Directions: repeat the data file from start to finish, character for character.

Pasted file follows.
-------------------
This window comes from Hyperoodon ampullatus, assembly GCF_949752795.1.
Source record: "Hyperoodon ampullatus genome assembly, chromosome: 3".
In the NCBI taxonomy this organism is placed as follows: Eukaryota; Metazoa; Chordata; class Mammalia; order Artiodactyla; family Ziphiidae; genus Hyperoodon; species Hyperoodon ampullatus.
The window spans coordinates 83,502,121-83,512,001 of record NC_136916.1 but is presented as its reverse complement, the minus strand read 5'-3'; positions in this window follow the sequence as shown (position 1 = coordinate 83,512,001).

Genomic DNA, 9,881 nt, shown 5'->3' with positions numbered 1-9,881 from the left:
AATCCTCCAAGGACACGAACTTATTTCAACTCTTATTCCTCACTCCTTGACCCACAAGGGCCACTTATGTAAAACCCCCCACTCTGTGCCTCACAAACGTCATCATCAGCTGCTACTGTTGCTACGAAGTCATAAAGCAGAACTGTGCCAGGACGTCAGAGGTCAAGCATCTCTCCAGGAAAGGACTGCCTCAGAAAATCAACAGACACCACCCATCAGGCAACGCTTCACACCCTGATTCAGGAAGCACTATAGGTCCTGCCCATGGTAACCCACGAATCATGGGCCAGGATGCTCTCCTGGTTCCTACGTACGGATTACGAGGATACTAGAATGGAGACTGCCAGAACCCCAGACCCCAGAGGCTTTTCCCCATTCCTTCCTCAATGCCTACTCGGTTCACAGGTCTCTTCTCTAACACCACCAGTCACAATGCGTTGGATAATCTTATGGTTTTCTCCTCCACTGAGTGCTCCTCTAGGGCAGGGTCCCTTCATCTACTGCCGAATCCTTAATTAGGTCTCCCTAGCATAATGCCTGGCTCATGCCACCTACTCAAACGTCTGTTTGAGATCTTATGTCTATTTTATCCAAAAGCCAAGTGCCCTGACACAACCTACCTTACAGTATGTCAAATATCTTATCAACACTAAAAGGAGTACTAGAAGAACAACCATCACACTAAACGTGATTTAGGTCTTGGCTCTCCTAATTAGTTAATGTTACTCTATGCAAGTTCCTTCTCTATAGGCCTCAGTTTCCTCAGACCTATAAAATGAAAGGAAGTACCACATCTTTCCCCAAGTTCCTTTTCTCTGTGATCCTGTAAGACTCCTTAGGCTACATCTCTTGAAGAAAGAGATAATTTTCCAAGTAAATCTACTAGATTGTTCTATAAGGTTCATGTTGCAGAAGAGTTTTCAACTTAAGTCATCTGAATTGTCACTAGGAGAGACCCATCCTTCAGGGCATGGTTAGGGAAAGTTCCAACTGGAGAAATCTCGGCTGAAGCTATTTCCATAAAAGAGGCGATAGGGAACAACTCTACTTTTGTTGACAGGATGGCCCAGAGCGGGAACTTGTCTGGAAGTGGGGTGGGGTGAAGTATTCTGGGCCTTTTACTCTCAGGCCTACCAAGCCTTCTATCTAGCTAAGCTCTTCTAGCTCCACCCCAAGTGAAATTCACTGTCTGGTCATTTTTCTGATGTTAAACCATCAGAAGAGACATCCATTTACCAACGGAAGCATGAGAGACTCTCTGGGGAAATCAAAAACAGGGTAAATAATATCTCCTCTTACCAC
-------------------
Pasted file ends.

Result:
This window comes from Hyperoodon ampullatus, assembly GCF_949752795.1.
Source record: "Hyperoodon ampullatus genome assembly, chromosome: 3".
In the NCBI taxonomy this organism is placed as follows: Eukaryota; Metazoa; Chordata; class Mammalia; order Artiodactyla; family Ziphiidae; genus Hyperoodon; species Hyperoodon ampullatus.
The window spans coordinates 83,502,121-83,512,001 of record NC_136916.1 but is presented as its reverse complement, the minus strand read 5'-3'; positions in this window follow the sequence as shown (position 1 = coordinate 83,512,001).

Genomic DNA, 9,881 nt, shown 5'->3' with positions numbered 1-9,881 from the left:
AATCCTCCAAGGACACGAACTTATTTCAACTCTTATTCCTCACTCCTTGACCCACAAGGGCCACTTATGTAAAACCCCCCACTCTGTGCCTCACAAACGTCATCATCAGCTGCTACTGTTGCTACGAAGTCATAAAGCAGAACTGTGCCAGGACGTCAGAGGTCAAGCATCTCTCCAGGAAAGGACTGCCTCAGAAAATCAACAGACACCACCCATCAGGCAACGCTTCACACCCTGATTCAGGAAGCACTATAGGTCCTGCCCATGGTAACCCACGAATCATGGGCCAGGATGCTCTCCTGGTTCCTACGTACGGATTACGAGGATACTAGAATGGAGACTGCCAGAACCCCAGACCCCAGAGGCTTTTCCCCATTCCTTCCTCAATGCCTACTCGGTTCACAGGTCTCTTCTCTAACACCACCAGTCACAATGCGTTGGATAATCTTATGGTTTTCTCCTCCACTGAGTGCTCCTCTAGGGCAGGGTCCCTTCATCTACTGCCGAATCCTTAATTAGGTCTCCCTAGCATAATGCCTGGCTCATGCCACCTACTCAAACGTCTGTTTGAGATCTTATGTCTATTTTATCCAAAAGCCAAGTGCCCTGACACAACCTACCTTACAGTATGTCAAATATCTTATCAACACTAAAAGGAGTACTAGAAGAACAACCATCACACTAAACGTGATTTAGGTCTTGGCTCTCCTAATTAGTTAATGTTACTCTATGCAAGTTCCTTCTCTATAGGCCTCAGTTTCCTCAGACCTATAAAATGAAAGGAAGTACCACATCTTTCCCCAAGTTCCTTTTCTCTGTGATCCTGTAAGACTCCTTAGGCTACATCTCTTGAAGAAAGAGATAATTTTCCAAGTAAATCTACTAGATTGTTCTATAAGGTTCATGTTGCAGAAGAGTTTTCAACTTAAGTCATCTGAATTGTCACTAGGAGAGACCCATCCTTCAGGGCATGGTTAGGGAAAGTTCCAACTGGAGAAATCTCGGCTGAAGCTATTTCCATAAAAGAGGCGATAGGGAACAACTCTACTTTTGTTGACAGGATGGCCCAGAGCGGGAACTTGTCTGGAAGTGGGGTGGGGTGAAGTATTCTGGGCCTTTTACTCTCAGGCCTACCAAGCCTTCTATCTAGCTAAGCTCTTCTAGCTCCACCCCAAGTGAAATTCACTGTCTGGTCATTTTTCTGATGTTAAACCATCAGAAGAGACATCCATTTACCAACGGAAGCATGAGAGACTCTCTGGGGAAATCAAAAACAGGGTAAATAATATCTCCTCTTACCAC